Part 2 – Getting Started with Residential Land Development

Part 1 of this series discussed the initial steps to getting started with residential land development. We covered financing options, finding partners, and finding properties. Part 2 will pick up where we left off and teach you 3 more steps you need to take. Because we covered 3 steps in the first article, we will number the following steps 4, 5, and 6.

4. Preliminary Due Diligence

After identifying a potential property, you will need to explore the codes, zoning regulations, and development processes for the local municipality or jurisdiction. Although you can go through the process to change the zoning or use for the property, it is typically a long and painful process that doesn’t guarantee your proposed changes will be approved. It’s ideal to keep your development conforming with existing codes and regulations.

5. Obtain Estimates For The Development

You will likely need to talk to several different contractors to get bids on the work that needs to be done. It’s wise to use contractors that have done similar projects within the area. They will have more experience working with the local city. Their experience will help them understand the requirements and costs for the project in the area. In addition to getting bids from the contractors, make sure you talk with multiple city officials multiple times. You need to make sure all of the stages of the application and approval process are covered. This process can include, but is not limited to:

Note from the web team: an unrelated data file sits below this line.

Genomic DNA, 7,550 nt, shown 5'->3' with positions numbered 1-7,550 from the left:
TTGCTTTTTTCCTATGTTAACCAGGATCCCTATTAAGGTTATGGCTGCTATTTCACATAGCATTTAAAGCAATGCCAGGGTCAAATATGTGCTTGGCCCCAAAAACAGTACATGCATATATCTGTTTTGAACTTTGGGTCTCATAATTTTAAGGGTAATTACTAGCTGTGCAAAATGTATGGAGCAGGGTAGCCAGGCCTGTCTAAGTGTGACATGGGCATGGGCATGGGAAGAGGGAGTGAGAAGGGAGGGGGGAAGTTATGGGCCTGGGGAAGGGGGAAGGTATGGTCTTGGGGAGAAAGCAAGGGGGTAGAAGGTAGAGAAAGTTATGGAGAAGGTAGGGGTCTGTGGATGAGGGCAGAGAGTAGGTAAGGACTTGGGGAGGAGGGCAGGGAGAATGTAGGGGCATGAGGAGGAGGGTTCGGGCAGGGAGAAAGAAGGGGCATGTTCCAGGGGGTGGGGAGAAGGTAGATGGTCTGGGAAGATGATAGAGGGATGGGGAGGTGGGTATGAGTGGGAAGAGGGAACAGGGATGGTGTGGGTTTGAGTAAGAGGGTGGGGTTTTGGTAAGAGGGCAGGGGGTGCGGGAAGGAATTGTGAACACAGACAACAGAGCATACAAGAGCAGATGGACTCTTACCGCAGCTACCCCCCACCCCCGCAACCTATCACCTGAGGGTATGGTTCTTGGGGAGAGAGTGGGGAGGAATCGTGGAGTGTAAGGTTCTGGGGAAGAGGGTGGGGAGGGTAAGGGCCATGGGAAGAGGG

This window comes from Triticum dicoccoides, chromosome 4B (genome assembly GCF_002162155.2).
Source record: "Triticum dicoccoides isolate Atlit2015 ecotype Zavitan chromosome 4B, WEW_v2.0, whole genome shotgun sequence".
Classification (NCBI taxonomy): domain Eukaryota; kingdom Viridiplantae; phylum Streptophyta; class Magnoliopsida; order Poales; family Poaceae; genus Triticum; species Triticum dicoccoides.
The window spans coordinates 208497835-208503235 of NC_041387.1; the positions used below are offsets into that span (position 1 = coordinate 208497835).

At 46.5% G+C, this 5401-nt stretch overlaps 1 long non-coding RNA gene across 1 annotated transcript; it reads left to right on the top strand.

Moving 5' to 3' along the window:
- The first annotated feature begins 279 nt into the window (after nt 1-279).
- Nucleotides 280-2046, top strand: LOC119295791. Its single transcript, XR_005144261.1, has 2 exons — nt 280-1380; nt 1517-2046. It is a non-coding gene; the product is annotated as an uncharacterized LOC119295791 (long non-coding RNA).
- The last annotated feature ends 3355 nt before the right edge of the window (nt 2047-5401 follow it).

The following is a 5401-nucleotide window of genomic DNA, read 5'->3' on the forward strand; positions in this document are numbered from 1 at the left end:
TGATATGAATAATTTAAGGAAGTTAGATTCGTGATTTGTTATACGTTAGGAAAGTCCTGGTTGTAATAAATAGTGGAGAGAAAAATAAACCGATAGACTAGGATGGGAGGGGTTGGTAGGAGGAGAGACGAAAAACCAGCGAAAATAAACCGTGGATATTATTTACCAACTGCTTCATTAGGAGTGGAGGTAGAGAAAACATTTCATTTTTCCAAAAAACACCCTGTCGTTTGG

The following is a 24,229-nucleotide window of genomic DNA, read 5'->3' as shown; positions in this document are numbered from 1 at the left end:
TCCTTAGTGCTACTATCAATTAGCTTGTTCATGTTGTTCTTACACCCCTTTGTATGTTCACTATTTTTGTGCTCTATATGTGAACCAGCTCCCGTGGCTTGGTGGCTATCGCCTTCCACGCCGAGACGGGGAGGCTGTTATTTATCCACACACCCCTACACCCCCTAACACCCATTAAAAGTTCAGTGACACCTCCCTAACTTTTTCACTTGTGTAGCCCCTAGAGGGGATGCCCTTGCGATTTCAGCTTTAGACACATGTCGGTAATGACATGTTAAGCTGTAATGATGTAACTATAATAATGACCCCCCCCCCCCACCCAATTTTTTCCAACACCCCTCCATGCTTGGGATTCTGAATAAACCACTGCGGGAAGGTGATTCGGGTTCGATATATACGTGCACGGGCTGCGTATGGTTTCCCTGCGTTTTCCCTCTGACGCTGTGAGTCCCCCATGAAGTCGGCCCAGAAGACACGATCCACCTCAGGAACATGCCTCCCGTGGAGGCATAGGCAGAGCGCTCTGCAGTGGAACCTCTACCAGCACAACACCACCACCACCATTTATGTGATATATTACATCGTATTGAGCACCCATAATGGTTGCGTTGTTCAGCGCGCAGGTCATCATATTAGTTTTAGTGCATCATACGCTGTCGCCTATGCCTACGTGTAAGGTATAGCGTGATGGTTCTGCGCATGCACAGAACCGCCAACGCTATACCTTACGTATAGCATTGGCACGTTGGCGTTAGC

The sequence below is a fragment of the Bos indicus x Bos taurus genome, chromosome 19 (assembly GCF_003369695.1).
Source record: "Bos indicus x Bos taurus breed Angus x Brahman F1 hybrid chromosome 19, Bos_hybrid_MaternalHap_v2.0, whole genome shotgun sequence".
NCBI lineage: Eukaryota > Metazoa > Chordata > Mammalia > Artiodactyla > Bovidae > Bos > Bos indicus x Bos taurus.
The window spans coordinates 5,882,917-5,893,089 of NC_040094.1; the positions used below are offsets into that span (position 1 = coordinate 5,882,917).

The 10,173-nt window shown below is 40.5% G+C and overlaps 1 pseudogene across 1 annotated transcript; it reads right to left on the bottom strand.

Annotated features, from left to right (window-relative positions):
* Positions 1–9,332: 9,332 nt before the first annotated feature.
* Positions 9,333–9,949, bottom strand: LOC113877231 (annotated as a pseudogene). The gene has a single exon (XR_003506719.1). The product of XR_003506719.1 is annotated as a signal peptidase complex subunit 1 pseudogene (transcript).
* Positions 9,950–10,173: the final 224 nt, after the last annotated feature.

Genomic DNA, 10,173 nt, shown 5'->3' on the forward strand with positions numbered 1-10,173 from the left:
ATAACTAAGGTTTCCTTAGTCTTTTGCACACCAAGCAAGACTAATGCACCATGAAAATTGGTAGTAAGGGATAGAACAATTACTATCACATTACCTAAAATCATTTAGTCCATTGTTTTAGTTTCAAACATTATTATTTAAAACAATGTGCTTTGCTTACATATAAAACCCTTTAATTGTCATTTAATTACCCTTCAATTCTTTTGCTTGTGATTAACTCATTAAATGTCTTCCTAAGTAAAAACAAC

• Filling out and submitting paperwork
  • Meeting with city officials
  • Various 3rd party tests and permits
  • Purchasing water rights
  • Application fees
  • Construction inspection fees

6. Negotiation

Now you should have a good estimate on the timeline and cost to execute the development. You are ready to run numbers and make an offer to the seller. One of the keys to making an offer and negotiating is understanding if there’s any part of the development process that the seller is willing to complete. If it’s a big enough project, the seller may be willing to seller finance or subordinate the property. With the amount of information needed for a development project, it’s usually a good idea to have at least one meeting with the seller to discuss as many details as possible. Then you should present an offer that contains multiple options to make the deal happen.

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